|ENTERPRISE PRODUCTS PARTNERS L P filed this Form 10-K on 02/28/2018|
In response to the growing supplies, beginning in November 2014, the Organization of Petroleum Exporting Countries (“OPEC”), opted to defend its market share by maintaining (and in some cases increasing) its crude oil production levels rather than their previous practice of cutting production to balance global markets. The result was bloated global inventories of crude oil and products and a dramatic decline in global crude oil prices from an average of $93 per barrel in 2014, to $49 per barrel in 2015 and further to $43 per barrel in 2016, as measured by the price of West Texas Intermediate (“WTI”). Prices reached a low of approximately $26 per barrel in February 2016. In September 2016, as a result of continued negative market sentiment on crude oil prices, OPEC members began discussing an output “freeze” to try to balance global markets and reduce excess crude oil inventories. In November 2016, OPEC members formally agreed to production cuts, starting January 1, 2017, that have significantly reduced the global crude oil supply overhang. As of the end of November 2017, oil stocks in the 35 member countries comprising the Organisation for Economic Co-Operation and Development (or “OECD”) decreased by an aggregate 35 million barrels (or 3%) when compared to data from the end of 2016. Likewise, total refined products stocks in OECD countries decreased by 62 million (or 4%) when compared to data from year-end 2016.
OPEC members met again in December 2017 and agreed to extend the freeze into 2018, and are expected to meet again in the summer of 2018 to review market conditions and the impact of the freeze on global balances. In addition to OPEC members, certain non-OPEC producers including Russia have agreed to participate in the production cuts, which has further strengthened crude oil and related energy commodity prices. As a general rule, there has been a high level of compliance with the OPEC production quotas and global inventories of crude oil and related products have fallen significantly. In addition to the OPEC-led production cuts, most industry experts expect that strong consumer demand for energy and related products due to the lower prices (combined with routine supply disruptions) will accelerate rebalancing of the global oil market, with daily demand exceeding supply as early as the second half of 2018. With the announced cuts and positive supply and demand trends, industry experts estimate that WTI prices will average $50 to $60 per barrel between now and 2020.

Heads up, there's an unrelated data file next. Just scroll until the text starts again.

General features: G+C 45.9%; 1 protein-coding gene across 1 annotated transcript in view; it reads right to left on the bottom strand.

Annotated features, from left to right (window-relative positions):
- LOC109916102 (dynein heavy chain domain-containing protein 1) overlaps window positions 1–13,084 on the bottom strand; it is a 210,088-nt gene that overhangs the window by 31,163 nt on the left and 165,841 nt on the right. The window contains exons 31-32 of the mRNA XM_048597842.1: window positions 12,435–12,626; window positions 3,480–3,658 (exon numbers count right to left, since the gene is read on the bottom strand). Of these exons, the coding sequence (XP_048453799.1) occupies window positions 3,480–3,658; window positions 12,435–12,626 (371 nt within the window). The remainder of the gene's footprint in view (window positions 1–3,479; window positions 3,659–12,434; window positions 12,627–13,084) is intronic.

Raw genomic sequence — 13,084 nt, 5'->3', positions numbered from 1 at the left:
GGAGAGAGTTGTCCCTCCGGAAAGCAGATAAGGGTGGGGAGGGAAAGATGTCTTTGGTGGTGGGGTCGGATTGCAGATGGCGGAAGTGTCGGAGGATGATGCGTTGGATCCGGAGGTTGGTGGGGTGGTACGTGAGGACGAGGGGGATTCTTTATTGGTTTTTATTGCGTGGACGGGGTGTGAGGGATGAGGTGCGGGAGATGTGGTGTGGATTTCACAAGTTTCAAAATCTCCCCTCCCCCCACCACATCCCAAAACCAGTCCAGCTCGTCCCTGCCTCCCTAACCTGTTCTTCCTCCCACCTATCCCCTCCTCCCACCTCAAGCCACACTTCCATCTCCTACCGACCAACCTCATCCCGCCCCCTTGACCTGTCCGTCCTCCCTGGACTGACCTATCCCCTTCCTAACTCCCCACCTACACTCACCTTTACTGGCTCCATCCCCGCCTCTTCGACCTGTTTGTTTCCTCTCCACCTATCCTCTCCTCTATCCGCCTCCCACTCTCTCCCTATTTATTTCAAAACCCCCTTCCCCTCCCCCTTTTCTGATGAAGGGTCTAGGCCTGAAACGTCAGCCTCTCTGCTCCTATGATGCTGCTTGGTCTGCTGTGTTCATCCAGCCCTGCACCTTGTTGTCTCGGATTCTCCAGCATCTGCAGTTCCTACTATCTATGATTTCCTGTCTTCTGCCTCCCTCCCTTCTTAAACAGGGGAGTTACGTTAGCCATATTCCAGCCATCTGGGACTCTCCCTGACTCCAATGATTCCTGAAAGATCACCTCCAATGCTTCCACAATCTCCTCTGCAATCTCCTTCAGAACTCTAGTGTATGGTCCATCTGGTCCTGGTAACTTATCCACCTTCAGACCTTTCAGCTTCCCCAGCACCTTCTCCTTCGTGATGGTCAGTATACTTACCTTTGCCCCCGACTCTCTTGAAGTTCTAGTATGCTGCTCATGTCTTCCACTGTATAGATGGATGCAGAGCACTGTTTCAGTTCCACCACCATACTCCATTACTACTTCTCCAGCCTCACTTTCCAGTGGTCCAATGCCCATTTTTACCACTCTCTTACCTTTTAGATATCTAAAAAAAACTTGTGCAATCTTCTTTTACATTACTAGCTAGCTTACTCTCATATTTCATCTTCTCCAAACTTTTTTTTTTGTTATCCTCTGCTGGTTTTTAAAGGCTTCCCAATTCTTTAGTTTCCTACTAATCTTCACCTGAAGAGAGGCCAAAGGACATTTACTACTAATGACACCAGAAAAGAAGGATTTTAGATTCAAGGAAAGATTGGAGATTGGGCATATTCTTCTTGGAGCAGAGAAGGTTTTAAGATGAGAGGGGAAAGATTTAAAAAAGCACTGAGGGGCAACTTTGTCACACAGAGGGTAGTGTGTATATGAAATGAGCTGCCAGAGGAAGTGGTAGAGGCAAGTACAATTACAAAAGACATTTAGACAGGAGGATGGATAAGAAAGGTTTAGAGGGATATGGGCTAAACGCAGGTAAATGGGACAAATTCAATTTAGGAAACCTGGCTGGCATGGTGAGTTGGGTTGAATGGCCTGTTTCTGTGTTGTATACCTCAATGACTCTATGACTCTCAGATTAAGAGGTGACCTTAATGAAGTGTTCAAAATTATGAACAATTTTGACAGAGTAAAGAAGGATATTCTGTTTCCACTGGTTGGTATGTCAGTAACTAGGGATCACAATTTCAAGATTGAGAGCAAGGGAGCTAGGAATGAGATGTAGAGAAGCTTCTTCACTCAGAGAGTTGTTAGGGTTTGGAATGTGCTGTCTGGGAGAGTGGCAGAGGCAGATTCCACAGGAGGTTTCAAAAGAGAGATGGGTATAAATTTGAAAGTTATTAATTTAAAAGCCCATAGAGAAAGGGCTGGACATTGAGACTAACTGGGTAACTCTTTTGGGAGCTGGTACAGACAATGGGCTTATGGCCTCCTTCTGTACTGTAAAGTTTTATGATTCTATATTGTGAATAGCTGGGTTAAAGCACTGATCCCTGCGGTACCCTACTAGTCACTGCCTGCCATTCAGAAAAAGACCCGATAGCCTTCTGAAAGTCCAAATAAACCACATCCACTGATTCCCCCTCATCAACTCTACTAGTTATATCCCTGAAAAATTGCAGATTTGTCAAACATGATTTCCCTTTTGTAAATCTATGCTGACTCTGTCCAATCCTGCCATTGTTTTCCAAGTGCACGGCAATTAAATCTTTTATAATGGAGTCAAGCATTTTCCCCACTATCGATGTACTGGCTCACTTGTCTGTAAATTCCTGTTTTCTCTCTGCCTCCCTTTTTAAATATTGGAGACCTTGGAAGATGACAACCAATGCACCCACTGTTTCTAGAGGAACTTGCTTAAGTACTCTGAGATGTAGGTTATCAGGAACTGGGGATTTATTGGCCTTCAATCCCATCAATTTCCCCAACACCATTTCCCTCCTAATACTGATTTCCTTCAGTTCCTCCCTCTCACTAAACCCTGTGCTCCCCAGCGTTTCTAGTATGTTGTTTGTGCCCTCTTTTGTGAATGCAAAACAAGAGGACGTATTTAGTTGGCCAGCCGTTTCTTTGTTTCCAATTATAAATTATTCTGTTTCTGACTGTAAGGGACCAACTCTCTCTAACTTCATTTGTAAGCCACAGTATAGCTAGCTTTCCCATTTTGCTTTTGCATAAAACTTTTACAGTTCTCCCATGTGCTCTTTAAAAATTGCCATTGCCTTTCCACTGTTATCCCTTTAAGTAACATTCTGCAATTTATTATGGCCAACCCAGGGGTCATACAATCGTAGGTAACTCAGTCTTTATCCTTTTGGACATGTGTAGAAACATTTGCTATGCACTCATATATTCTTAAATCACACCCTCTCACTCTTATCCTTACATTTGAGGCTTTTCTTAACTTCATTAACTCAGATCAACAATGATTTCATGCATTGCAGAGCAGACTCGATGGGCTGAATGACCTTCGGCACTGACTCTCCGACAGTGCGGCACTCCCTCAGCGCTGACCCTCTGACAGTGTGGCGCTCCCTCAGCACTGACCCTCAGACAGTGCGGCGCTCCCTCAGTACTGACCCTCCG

Likewise, natural gas prices have also experienced significant weakness in recent years as a result of excess domestic supplies and warmer than average winters. As measured by the NYMEX at Henry Hub, natural gas prices averaged $4.26 per MMBtu in 2014, $2.63 per MMBtu in 2015, $2.55 per MMBtu in 2016 and $3.02 per MMBtu in 2017. For the start of 2018, natural gas prices at Henry Hub averaged $3.00 per MMBtu through mid-February 2018.
In response to lower energy commodity prices, domestic producers significantly reduced both their drilling and completion activities in most production basins starting in early 2015. As a result of reduced drilling, domestic crude oil production at the end of 2016 was 840 MBPD lower than its previous peak in June 2015; however, with improved prices in 2017 and significant technical and efficiency gains, production of crude oil, NGLs and natural gas has been steadily increasing and, in fact, is at record production levels. As a result of higher energy commodity prices in 2017 and continued positive sentiment towards price stability, we expect an increase in producer investment and drilling and well completion activities during 2018 in and around our assets in the Permian, Eagle Ford, Haynesville and Rockies regions. Furthermore, we expect that our assets in these areas will be very competitive in supplying services for the resulting new production. We also believe that basins located closest to prime markets on the U.S. Gulf Coast will be preferred by producers due to more favorable economics as compared to other more distant areas (mostly due to lower transportation costs).
Supply Side Observations
During 2017, we saw a continuation of the upstream industry’s shift to shale resource basins, away from long lead-time projects. Even the major oil companies shifted their investments towards the shale plays. We believe that because projects in U.S. shale resource basins exhibit a low risk, short lead time production profile, the U.S. shale resources will continue to play an increasing role in both domestic and global markets. Many energy economists also believe that outside of some limited excess production capacity within OPEC, U.S. shale production is now the world’s swing crude oil supply.